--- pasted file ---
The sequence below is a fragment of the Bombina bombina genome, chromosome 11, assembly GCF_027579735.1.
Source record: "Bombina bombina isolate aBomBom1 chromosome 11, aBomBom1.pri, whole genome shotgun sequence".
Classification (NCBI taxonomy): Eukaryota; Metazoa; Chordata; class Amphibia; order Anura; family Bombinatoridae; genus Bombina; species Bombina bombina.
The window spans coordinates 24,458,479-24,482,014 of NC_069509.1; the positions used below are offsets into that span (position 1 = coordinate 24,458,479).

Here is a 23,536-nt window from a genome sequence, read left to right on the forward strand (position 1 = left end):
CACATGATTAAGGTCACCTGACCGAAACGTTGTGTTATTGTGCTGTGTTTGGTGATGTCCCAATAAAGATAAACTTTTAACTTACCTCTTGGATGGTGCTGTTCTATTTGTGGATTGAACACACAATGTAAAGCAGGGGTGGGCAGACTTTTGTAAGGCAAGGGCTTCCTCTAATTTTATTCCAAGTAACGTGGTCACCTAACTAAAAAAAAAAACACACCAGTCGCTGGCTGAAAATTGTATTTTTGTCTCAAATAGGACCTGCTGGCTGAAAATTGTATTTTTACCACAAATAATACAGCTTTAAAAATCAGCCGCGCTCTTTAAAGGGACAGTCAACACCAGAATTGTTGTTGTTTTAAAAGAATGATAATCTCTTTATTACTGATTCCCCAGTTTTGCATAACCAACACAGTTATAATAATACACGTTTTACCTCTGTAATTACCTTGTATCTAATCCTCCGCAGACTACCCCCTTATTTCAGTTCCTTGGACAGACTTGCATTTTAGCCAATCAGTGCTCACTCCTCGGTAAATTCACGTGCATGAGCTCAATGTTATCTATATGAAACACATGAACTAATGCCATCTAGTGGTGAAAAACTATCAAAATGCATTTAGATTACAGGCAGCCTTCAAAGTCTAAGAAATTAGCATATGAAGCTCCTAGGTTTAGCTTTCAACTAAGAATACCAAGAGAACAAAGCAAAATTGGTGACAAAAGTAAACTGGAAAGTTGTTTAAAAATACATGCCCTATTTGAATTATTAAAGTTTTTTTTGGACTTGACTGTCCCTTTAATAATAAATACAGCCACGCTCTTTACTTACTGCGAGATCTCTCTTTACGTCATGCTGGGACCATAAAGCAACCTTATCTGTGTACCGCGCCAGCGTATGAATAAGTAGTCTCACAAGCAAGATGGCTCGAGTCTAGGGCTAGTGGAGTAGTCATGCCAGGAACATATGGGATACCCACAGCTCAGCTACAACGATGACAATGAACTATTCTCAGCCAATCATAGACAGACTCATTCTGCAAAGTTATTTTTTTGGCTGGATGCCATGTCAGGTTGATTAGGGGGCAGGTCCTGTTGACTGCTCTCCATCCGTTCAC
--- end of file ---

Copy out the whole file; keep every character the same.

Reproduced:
The sequence below is a fragment of the Bombina bombina genome, chromosome 11, assembly GCF_027579735.1.
Source record: "Bombina bombina isolate aBomBom1 chromosome 11, aBomBom1.pri, whole genome shotgun sequence".
Classification (NCBI taxonomy): Eukaryota; Metazoa; Chordata; class Amphibia; order Anura; family Bombinatoridae; genus Bombina; species Bombina bombina.
The window spans coordinates 24,458,479-24,482,014 of NC_069509.1; the positions used below are offsets into that span (position 1 = coordinate 24,458,479).

Here is a 23,536-nt window from a genome sequence, read left to right on the forward strand (position 1 = left end):
CACATGATTAAGGTCACCTGACCGAAACGTTGTGTTATTGTGCTGTGTTTGGTGATGTCCCAATAAAGATAAACTTTTAACTTACCTCTTGGATGGTGCTGTTCTATTTGTGGATTGAACACACAATGTAAAGCAGGGGTGGGCAGACTTTTGTAAGGCAAGGGCTTCCTCTAATTTTATTCCAAGTAACGTGGTCACCTAACTAAAAAAAAAAACACACCAGTCGCTGGCTGAAAATTGTATTTTTGTCTCAAATAGGACCTGCTGGCTGAAAATTGTATTTTTACCACAAATAATACAGCTTTAAAAATCAGCCGCGCTCTTTAAAGGGACAGTCAACACCAGAATTGTTGTTGTTTTAAAAGAATGATAATCTCTTTATTACTGATTCCCCAGTTTTGCATAACCAACACAGTTATAATAATACACGTTTTACCTCTGTAATTACCTTGTATCTAATCCTCCGCAGACTACCCCCTTATTTCAGTTCCTTGGACAGACTTGCATTTTAGCCAATCAGTGCTCACTCCTCGGTAAATTCACGTGCATGAGCTCAATGTTATCTATATGAAACACATGAACTAATGCCATCTAGTGGTGAAAAACTATCAAAATGCATTTAGATTACAGGCAGCCTTCAAAGTCTAAGAAATTAGCATATGAAGCTCCTAGGTTTAGCTTTCAACTAAGAATACCAAGAGAACAAAGCAAAATTGGTGACAAAAGTAAACTGGAAAGTTGTTTAAAAATACATGCCCTATTTGAATTATTAAAGTTTTTTTTGGACTTGACTGTCCCTTTAATAATAAATACAGCCACGCTCTTTACTTACTGCGAGATCTCTCTTTACGTCATGCTGGGACCATAAAGCAACCTTATCTGTGTACCGCGCCAGCGTATGAATAAGTAGTCTCACAAGCAAGATGGCTCGAGTCTAGGGCTAGTGGAGTAGTCATGCCAGGAACATATGGGATACCCACAGCTCAGCTACAACGATGACAATGAACTATTCTCAGCCAATCATAGACAGACTCATTCTGCAAAGTTATTTTTTTGGCTGGATGCCATGTCAGGTTGATTAGGGGGCAGGTCCTGTTGACTGCTCTCCATCCGTTCAC